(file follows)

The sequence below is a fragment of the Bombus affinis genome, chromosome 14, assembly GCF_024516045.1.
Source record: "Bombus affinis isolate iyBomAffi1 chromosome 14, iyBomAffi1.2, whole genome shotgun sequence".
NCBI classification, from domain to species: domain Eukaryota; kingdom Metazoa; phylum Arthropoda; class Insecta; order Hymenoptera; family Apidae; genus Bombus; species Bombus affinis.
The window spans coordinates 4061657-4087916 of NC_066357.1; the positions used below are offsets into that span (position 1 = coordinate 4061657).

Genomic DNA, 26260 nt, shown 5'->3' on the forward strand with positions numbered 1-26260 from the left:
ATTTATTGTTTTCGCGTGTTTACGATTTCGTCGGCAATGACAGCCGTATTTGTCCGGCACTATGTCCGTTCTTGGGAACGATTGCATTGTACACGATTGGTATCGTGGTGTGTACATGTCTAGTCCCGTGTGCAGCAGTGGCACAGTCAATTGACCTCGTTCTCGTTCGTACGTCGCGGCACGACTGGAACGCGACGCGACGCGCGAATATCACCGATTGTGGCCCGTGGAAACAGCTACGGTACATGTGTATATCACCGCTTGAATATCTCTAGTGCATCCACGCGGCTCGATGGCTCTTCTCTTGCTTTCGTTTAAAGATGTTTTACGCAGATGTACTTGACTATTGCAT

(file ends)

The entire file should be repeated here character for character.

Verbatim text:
The sequence below is a fragment of the Bombus affinis genome, chromosome 14, assembly GCF_024516045.1.
Source record: "Bombus affinis isolate iyBomAffi1 chromosome 14, iyBomAffi1.2, whole genome shotgun sequence".
NCBI classification, from domain to species: domain Eukaryota; kingdom Metazoa; phylum Arthropoda; class Insecta; order Hymenoptera; family Apidae; genus Bombus; species Bombus affinis.
The window spans coordinates 4061657-4087916 of NC_066357.1; the positions used below are offsets into that span (position 1 = coordinate 4061657).

Genomic DNA, 26260 nt, shown 5'->3' on the forward strand with positions numbered 1-26260 from the left:
ATTTATTGTTTTCGCGTGTTTACGATTTCGTCGGCAATGACAGCCGTATTTGTCCGGCACTATGTCCGTTCTTGGGAACGATTGCATTGTACACGATTGGTATCGTGGTGTGTACATGTCTAGTCCCGTGTGCAGCAGTGGCACAGTCAATTGACCTCGTTCTCGTTCGTACGTCGCGGCACGACTGGAACGCGACGCGACGCGCGAATATCACCGATTGTGGCCCGTGGAAACAGCTACGGTACATGTGTATATCACCGCTTGAATATCTCTAGTGCATCCACGCGGCTCGATGGCTCTTCTCTTGCTTTCGTTTAAAGATGTTTTACGCAGATGTACTTGACTATTGCAT